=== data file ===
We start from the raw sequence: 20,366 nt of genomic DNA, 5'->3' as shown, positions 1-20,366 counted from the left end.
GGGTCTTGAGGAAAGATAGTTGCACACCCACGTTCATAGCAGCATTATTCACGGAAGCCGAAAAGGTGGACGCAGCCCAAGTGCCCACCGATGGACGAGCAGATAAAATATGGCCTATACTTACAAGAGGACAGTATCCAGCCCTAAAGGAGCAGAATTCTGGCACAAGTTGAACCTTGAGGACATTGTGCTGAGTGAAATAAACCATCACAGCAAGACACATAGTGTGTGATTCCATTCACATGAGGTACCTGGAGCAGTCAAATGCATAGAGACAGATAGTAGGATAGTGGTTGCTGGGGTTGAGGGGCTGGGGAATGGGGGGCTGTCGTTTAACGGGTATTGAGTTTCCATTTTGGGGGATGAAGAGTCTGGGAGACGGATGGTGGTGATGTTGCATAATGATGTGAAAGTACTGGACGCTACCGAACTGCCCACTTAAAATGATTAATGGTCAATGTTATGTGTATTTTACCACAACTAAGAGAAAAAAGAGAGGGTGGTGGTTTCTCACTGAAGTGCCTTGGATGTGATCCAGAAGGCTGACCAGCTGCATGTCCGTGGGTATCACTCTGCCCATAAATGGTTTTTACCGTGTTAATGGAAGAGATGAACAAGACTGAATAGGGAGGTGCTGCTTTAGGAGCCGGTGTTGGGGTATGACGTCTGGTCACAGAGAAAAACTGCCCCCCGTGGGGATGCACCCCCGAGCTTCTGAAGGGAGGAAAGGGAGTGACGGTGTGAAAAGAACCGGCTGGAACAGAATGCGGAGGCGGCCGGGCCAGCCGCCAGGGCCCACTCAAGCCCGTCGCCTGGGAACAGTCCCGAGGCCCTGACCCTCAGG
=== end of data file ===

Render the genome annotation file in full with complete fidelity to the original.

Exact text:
We start from the raw sequence: 20,366 nt of genomic DNA, 5'->3' as shown, positions 1-20,366 counted from the left end.
GGGTCTTGAGGAAAGATAGTTGCACACCCACGTTCATAGCAGCATTATTCACGGAAGCCGAAAAGGTGGACGCAGCCCAAGTGCCCACCGATGGACGAGCAGATAAAATATGGCCTATACTTACAAGAGGACAGTATCCAGCCCTAAAGGAGCAGAATTCTGGCACAAGTTGAACCTTGAGGACATTGTGCTGAGTGAAATAAACCATCACAGCAAGACACATAGTGTGTGATTCCATTCACATGAGGTACCTGGAGCAGTCAAATGCATAGAGACAGATAGTAGGATAGTGGTTGCTGGGGTTGAGGGGCTGGGGAATGGGGGGCTGTCGTTTAACGGGTATTGAGTTTCCATTTTGGGGGATGAAGAGTCTGGGAGACGGATGGTGGTGATGTTGCATAATGATGTGAAAGTACTGGACGCTACCGAACTGCCCACTTAAAATGATTAATGGTCAATGTTATGTGTATTTTACCACAACTAAGAGAAAAAAGAGAGGGTGGTGGTTTCTCACTGAAGTGCCTTGGATGTGATCCAGAAGGCTGACCAGCTGCATGTCCGTGGGTATCACTCTGCCCATAAATGGTTTTTACCGTGTTAATGGAAGAGATGAACAAGACTGAATAGGGAGGTGCTGCTTTAGGAGCCGGTGTTGGGGTATGACGTCTGGTCACAGAGAAAAACTGCCCCCCGTGGGGATGCACCCCCGAGCTTCTGAAGGGAGGAAAGGGAGTGACGGTGTGAAAAGAACCGGCTGGAACAGAATGCGGAGGCGGCCGGGCCAGCCGCCAGGGCCCACTCAAGCCCGTCGCCTGGGAACAGTCCCGAGGCCCTGACCCTCAGG